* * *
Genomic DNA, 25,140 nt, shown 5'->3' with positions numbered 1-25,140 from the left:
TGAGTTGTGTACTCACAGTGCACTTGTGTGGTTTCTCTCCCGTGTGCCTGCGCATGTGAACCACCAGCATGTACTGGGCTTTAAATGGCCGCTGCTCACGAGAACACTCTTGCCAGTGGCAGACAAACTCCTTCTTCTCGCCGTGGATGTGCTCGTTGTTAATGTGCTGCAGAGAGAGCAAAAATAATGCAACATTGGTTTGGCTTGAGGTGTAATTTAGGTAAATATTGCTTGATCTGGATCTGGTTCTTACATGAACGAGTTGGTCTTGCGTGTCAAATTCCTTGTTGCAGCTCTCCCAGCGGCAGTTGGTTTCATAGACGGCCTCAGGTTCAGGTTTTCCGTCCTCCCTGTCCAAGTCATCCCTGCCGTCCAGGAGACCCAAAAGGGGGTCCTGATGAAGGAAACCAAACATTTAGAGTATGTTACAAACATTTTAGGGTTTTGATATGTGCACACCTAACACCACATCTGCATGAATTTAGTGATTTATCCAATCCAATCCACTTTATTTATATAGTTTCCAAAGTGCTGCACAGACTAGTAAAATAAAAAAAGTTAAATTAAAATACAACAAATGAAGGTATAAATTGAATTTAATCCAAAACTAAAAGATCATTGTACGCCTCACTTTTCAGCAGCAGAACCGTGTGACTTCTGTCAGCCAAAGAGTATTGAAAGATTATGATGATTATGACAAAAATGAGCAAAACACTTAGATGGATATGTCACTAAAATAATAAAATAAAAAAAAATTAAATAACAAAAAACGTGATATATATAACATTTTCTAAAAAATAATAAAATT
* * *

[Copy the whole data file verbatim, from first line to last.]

Genomic DNA, 25,140 nt, shown 5'->3' with positions numbered 1-25,140 from the left:
TGAGTTGTGTACTCACAGTGCACTTGTGTGGTTTCTCTCCCGTGTGCCTGCGCATGTGAACCACCAGCATGTACTGGGCTTTAAATGGCCGCTGCTCACGAGAACACTCTTGCCAGTGGCAGACAAACTCCTTCTTCTCGCCGTGGATGTGCTCGTTGTTAATGTGCTGCAGAGAGAGCAAAAATAATGCAACATTGGTTTGGCTTGAGGTGTAATTTAGGTAAATATTGCTTGATCTGGATCTGGTTCTTACATGAACGAGTTGGTCTTGCGTGTCAAATTCCTTGTTGCAGCTCTCCCAGCGGCAGTTGGTTTCATAGACGGCCTCAGGTTCAGGTTTTCCGTCCTCCCTGTCCAAGTCATCCCTGCCGTCCAGGAGACCCAAAAGGGGGTCCTGATGAAGGAAACCAAACATTTAGAGTATGTTACAAACATTTTAGGGTTTTGATATGTGCACACCTAACACCACATCTGCATGAATTTAGTGATTTATCCAATCCAATCCACTTTATTTATATAGTTTCCAAAGTGCTGCACAGACTAGTAAAATAAAAAAAGTTAAATTAAAATACAACAAATGAAGGTATAAATTGAATTTAATCCAAAACTAAAAGATCATTGTACGCCTCACTTTTCAGCAGCAGAACCGTGTGACTTCTGTCAGCCAAAGAGTATTGAAAGATTATGATGATTATGACAAAAATGAGCAAAACACTTAGATGGATATGTCACTAAAATAATAAAATAAAAAAAAATTAAATAACAAAAAACGTGATATATATAACATTTTCTAAAAAATAATAAAATT